Blind Item

pink slip layoff notice Above the Law blog.jpgBased on a Washington Post article profiling the Five O’Clock Club, an outplacement and career coaching company, we constructed a Biglaw blind item:

Which New York law firm, having already completed two rounds of layoffs, has hired the Five O’Clock Club to help it carry out additional layoffs (in August, October, and November)?

After we ran the item, several firms came forward to declare they’re not the firm in question. And now they’re joined by one more: Morgan, Lewis & Bockius.
A spokesperson for Morgan Lewis contacted ATL to say that it isn’t the firm with layoffs in the works. In fact, Morgan Lewis claims that it shouldn’t even be on the shortlist of contenders.
Read why — and check out the list of the Five O’Clock Club’s clients, including some very prestigious law firms that haven’t publicly admitted to layoffs — after the jump.

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(Plus a look at the Five O’Clock Club’s law firm clients.)”

pink slip layoff notice Above the Law blog.jpgOn Monday, we tossed out a blind item about future layoffs at a Manhattan law firm, mentioned in the Washington Post as a client of the Five O’Clock Club, an outplacement firm. On Tuesday, with the help of Law Shucks, we narrowed down the list of suspects.
We’re happy to report that we can advance the ball on this. Three firms should be cleared of suspicion:
1. Dewey & LeBoeuf: A spokesperson from D&L stated that it is not the firm in question and has no layoff plans.
2. Schulte Roth & Zabel: A spokesperson from SRZ stated that it is not the firm in question and has not hired a layoff consultant or outplacement consultant.
3. White & Case: A reader pointed out to us that White & Case is listed as a Five O’Clock Club client (PDF). [Update: Looks like the client list has been removed, but we downloaded it; check it out here.]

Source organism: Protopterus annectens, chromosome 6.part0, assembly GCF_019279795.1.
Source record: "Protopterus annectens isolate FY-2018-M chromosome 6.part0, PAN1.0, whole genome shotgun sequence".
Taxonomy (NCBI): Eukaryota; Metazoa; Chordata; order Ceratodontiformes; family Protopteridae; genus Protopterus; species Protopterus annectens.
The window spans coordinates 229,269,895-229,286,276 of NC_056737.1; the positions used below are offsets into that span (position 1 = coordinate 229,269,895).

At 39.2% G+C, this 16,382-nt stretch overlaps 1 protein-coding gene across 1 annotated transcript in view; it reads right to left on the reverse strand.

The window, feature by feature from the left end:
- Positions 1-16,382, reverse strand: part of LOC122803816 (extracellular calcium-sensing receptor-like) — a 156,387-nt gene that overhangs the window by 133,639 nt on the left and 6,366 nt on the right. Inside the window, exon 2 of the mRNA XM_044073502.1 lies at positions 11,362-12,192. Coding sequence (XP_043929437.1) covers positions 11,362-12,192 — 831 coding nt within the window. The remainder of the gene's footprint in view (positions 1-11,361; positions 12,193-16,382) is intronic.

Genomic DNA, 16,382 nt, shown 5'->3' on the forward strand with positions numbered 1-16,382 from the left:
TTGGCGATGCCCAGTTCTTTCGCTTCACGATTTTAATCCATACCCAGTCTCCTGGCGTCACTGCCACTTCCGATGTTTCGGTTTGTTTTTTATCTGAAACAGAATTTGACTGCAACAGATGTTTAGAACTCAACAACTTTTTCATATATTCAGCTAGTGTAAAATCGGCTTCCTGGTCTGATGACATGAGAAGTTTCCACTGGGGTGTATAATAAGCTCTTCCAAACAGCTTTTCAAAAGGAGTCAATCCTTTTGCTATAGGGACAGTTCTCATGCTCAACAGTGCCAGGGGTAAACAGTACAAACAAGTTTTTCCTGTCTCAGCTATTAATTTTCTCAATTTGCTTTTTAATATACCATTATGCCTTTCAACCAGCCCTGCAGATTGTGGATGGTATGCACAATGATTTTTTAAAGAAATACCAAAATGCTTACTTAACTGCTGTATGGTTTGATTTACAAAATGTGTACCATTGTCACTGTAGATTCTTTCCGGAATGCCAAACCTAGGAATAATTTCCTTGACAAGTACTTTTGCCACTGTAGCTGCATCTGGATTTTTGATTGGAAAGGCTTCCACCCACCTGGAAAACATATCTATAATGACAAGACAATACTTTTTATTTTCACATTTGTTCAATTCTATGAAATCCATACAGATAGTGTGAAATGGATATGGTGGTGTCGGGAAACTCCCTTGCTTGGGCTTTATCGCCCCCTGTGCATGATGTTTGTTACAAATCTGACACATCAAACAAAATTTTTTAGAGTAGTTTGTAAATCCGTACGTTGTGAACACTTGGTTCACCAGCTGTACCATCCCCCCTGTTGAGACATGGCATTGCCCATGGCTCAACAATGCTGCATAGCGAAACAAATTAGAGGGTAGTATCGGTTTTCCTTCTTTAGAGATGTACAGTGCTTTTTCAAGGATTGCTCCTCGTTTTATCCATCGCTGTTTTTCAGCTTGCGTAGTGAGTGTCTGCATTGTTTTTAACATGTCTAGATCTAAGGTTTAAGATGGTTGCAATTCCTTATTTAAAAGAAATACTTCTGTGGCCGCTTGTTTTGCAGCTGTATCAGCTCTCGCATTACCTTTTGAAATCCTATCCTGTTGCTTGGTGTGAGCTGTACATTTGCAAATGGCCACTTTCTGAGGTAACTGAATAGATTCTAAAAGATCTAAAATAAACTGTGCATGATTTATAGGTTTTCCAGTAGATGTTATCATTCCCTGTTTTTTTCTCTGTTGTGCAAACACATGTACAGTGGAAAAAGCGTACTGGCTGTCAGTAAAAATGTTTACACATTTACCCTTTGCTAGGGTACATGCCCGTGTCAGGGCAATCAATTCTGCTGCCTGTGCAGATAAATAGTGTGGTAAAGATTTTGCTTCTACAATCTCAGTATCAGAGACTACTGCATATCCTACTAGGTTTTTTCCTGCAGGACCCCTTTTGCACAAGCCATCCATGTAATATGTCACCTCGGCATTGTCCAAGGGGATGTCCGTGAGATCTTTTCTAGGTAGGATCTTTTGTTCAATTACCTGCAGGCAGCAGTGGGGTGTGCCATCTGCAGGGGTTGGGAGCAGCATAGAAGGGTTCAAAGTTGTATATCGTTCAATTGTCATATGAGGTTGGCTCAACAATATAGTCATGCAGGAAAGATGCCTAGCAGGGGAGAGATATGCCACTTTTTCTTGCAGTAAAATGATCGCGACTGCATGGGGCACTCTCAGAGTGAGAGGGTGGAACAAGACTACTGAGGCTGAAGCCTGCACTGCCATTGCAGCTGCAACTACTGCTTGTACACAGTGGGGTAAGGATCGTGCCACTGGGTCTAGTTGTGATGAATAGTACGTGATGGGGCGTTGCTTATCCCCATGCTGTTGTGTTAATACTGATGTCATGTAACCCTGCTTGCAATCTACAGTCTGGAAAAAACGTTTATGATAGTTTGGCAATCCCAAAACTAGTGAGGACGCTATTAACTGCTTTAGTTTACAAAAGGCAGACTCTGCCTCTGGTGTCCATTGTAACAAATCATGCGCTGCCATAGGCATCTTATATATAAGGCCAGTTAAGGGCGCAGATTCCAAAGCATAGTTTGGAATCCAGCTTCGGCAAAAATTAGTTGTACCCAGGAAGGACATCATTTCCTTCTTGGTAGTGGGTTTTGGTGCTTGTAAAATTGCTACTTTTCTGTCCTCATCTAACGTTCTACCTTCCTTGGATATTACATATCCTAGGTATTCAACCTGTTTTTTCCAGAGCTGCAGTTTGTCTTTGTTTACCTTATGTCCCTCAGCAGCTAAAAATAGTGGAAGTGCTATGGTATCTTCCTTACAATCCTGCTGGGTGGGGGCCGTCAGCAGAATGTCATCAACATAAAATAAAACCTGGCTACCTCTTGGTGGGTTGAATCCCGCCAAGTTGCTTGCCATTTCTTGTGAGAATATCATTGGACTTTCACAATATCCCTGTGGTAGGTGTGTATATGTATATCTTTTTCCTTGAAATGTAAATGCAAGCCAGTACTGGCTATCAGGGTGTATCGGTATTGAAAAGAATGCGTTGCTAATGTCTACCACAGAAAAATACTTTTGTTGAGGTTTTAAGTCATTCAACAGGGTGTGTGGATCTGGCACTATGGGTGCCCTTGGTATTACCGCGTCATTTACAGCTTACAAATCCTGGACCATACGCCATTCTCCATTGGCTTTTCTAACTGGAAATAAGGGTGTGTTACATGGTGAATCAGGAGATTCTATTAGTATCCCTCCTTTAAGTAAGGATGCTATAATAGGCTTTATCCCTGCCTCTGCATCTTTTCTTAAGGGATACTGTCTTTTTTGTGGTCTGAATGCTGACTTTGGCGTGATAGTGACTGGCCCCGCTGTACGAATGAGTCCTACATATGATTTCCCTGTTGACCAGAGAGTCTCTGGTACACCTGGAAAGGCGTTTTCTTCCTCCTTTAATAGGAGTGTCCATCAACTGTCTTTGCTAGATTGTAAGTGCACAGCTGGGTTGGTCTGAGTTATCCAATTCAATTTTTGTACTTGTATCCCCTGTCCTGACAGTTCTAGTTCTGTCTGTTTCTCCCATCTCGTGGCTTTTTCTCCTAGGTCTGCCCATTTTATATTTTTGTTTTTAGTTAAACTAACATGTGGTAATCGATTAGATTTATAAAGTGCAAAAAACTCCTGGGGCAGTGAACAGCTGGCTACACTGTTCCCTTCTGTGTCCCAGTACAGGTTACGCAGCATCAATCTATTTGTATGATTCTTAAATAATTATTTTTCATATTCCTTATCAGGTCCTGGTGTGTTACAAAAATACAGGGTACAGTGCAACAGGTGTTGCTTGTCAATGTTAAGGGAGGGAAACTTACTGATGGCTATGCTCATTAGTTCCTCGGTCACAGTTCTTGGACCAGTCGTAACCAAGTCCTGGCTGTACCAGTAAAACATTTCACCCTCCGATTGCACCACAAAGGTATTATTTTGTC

This caused us to wonder if White & Case might be the firm at issue. But White & Case denies it.

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pink slip layoff notice Above the Law blog.jpgYesterday, we wrote about a Washington Post article profiling a layoff consultant who advises companies on conducting mass firings. The article caught our attention because one of those who called Kim Hall of the Five O’Clock Club during the course of the article was a “law firm in Manhattan,” planning a third round of layoffs in August with more to come in the fall.
We invited you to speculate as to the identity of the firm. Law Shucks (the layoff tracking blog with whom we frequently “team up“) compared the information in the article with data from the Layoff Tracker:

Here’s the list of law firms in Manhattan that have had two layoffs (we’re assuming layoffs of lawyers) reported this year:
* Dewey & LeBoeuf
* Fish & Richardson
* Loeb & Loeb
* Mayer Brown
* Morgan Lewis & Bockius
* Schulte Roth & Zabel
* White & Case

Further speculation and narrowing of the list over at Law Shucks.
Handicapping the Next Layoff [Law Shucks]
Earlier: Blind Item: Layoffs To Come At ‘A Law Firm in Manhattan’

pink slip layoff notice Above the Law blog.jpgThe Washington Post had an article this weekend on Kim Hall of the Five O’Clock Club, who makes her living on layoffs. She advises companies on how to fire employees en masse and also offers guidance to the newly unemployed workers. At $2,000 per severanced head.
The article describes a “day in the life” of Kim Hall and discusses how her business is booming in the recession. Her company has doubled in size in the past two years. Scavenger, much?
The article caught our attention because during the day that the journalist trailed and interviewed Hall, she got a call from a Manhattan firm planning layoffs later this year.

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blind item AboveTheLaw legal blog.jpgLate last month, we heard reports that one prominent law firm was not complying with the hiring rules and timetable set forth by the National Association for Law Placement (NALP). More specifically, we heard that this firm was refusing to follow NALP’s 45-day rule for accepting offers of summer employment. Rather, the firm was giving students only two weeks to accept or decline offers (and planning to take that approach for the entire cycle of on-campus interviewing this fall).